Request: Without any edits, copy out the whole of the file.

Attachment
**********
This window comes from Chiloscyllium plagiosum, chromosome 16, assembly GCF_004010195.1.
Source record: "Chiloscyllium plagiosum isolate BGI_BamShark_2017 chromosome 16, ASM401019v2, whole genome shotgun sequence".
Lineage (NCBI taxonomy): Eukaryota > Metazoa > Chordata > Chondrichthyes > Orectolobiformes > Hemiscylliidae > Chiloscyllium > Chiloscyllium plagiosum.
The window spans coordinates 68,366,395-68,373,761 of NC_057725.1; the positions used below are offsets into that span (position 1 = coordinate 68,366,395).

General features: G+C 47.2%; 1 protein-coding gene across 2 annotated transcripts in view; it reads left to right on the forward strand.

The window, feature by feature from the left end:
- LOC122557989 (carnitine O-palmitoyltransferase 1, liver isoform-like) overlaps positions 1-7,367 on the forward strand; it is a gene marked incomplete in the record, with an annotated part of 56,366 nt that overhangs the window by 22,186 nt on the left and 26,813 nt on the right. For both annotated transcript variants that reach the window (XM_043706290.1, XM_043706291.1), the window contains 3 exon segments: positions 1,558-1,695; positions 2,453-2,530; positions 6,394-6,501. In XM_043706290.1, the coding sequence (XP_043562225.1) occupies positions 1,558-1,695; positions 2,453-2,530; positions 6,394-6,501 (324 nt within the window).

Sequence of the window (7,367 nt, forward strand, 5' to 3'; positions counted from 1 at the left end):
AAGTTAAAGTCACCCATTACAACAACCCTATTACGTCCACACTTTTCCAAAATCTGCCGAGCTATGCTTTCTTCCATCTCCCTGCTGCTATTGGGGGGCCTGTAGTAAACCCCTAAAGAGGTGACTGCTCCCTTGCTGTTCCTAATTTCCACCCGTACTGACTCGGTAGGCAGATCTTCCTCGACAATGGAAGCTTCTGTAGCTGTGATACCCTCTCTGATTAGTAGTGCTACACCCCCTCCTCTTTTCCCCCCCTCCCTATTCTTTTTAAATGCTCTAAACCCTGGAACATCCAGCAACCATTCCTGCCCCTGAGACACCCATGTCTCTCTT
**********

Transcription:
This window comes from Chiloscyllium plagiosum, chromosome 16, assembly GCF_004010195.1.
Source record: "Chiloscyllium plagiosum isolate BGI_BamShark_2017 chromosome 16, ASM401019v2, whole genome shotgun sequence".
Lineage (NCBI taxonomy): Eukaryota > Metazoa > Chordata > Chondrichthyes > Orectolobiformes > Hemiscylliidae > Chiloscyllium > Chiloscyllium plagiosum.
The window spans coordinates 68,366,395-68,373,761 of NC_057725.1; the positions used below are offsets into that span (position 1 = coordinate 68,366,395).

General features: G+C 47.2%; 1 protein-coding gene across 2 annotated transcripts in view; it reads left to right on the forward strand.

The window, feature by feature from the left end:
- LOC122557989 (carnitine O-palmitoyltransferase 1, liver isoform-like) overlaps positions 1-7,367 on the forward strand; it is a gene marked incomplete in the record, with an annotated part of 56,366 nt that overhangs the window by 22,186 nt on the left and 26,813 nt on the right. For both annotated transcript variants that reach the window (XM_043706290.1, XM_043706291.1), the window contains 3 exon segments: positions 1,558-1,695; positions 2,453-2,530; positions 6,394-6,501. In XM_043706290.1, the coding sequence (XP_043562225.1) occupies positions 1,558-1,695; positions 2,453-2,530; positions 6,394-6,501 (324 nt within the window).

Sequence of the window (7,367 nt, forward strand, 5' to 3'; positions counted from 1 at the left end):
AAGTTAAAGTCACCCATTACAACAACCCTATTACGTCCACACTTTTCCAAAATCTGCCGAGCTATGCTTTCTTCCATCTCCCTGCTGCTATTGGGGGGCCTGTAGTAAACCCCTAAAGAGGTGACTGCTCCCTTGCTGTTCCTAATTTCCACCCGTACTGACTCGGTAGGCAGATCTTCCTCGACAATGGAAGCTTCTGTAGCTGTGATACCCTCTCTGATTAGTAGTGCTACACCCCCTCCTCTTTTCCCCCCCTCCCTATTCTTTTTAAATGCTCTAAACCCTGGAACATCCAGCAACCATTCCTGCCCCTGAGACACCCATGTCTCTCTT